They were called the Hòabìnhian: an ancient society of hunter-gatherers who populated Southeast Asia for some 40,000 years, until the dawn of agriculture around four millennia ago.

When the farms came, the age-old ways of these prehistoric foragers disappeared into history, but it's never been settled how their time on Earth drew to a close. Did the indigenous Hòabìnhian adopt agriculture, or did a wave of migrating farmers from China overrun their ancient traditions?

Neither of these two longstanding hypotheses reflects the whole truth, according to a new international study led by evolutionary geneticist Eske Willerslev from the University of Cambridge in the UK.

"Our research spanned from the Hòabìnhian to the Iron Age and found that present-day Southeast Asian populations derive ancestry from at least four ancient populations," explains one of the team, ancient genetics researcher Fernando Racimo from the University of Copenhagen in Denmark.

"This is a far more complex model than previously thought."

For their investigation, the researchers extracted DNA from ancient human skeletal remains sourced across Malaysia, Thailand, the Philippines, Vietnam, Indonesia, Laos, and Japan – and dating back as far as 8,000 years.

In total, 26 ancient human genome sequences were studied – 25 from Southeast Asia, one from Japan – and compared to the DNA of people currently living in Southeast Asia.

The results suggest the establishment of agriculture and the migratory record of peoples into and out of Southeast Asia was both messier and richer than existing explanations ever contemplated.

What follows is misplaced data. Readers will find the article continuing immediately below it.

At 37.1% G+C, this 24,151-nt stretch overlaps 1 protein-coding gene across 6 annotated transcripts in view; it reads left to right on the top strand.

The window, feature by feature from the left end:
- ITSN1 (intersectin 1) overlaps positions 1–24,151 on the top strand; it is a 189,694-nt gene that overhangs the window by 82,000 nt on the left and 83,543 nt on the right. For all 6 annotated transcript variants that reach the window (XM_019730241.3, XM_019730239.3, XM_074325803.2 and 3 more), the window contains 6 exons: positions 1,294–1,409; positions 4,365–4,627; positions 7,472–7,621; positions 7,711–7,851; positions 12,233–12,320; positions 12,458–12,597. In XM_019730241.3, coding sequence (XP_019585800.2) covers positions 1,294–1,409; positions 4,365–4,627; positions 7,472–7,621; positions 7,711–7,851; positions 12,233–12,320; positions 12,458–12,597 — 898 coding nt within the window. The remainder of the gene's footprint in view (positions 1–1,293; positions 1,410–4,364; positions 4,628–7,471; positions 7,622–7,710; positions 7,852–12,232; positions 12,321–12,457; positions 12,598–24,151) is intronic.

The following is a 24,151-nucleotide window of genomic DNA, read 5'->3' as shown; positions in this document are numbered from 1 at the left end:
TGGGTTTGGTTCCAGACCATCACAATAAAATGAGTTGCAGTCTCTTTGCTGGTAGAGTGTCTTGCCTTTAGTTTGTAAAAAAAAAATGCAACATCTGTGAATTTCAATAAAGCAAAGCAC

"Neither [simple] interpretation fits the complexity of Southeast Asian history," the team writes in the study.

"Both Hòabìnhian hunter-gatherers and East Asian farmers contributed to current Southeast Asian diversity, with further migrations affecting islands in South East Asia and Vietnam."

A separate study led by researchers from Harvard University – and published alongside Willerslev's research in Science – also uses DNA analyses to confirm how multiple, major waves of migration affected the genetic makeup of people in Southeast Asia over the past 50,000 years.

Between them, the results don't just settle some of the longest-standing controversies in Southeast Asian prehistory, they also break new ground in terms of evolutionary genetics in this part of the world – a region that isn't ideally suited to preserving DNA, due to the damaging effects of its hot, humid climate.

"We put a huge amount of effort into retrieving ancient DNA from tropical Southeast Asia that could shed new light on this area of rich human genetics," explains Willerslev.

"The fact that we were able to obtain 26 human genomes and shed light on the incredible genetic richness of the groups in the region today is astonishing."

The findings are reported in Science.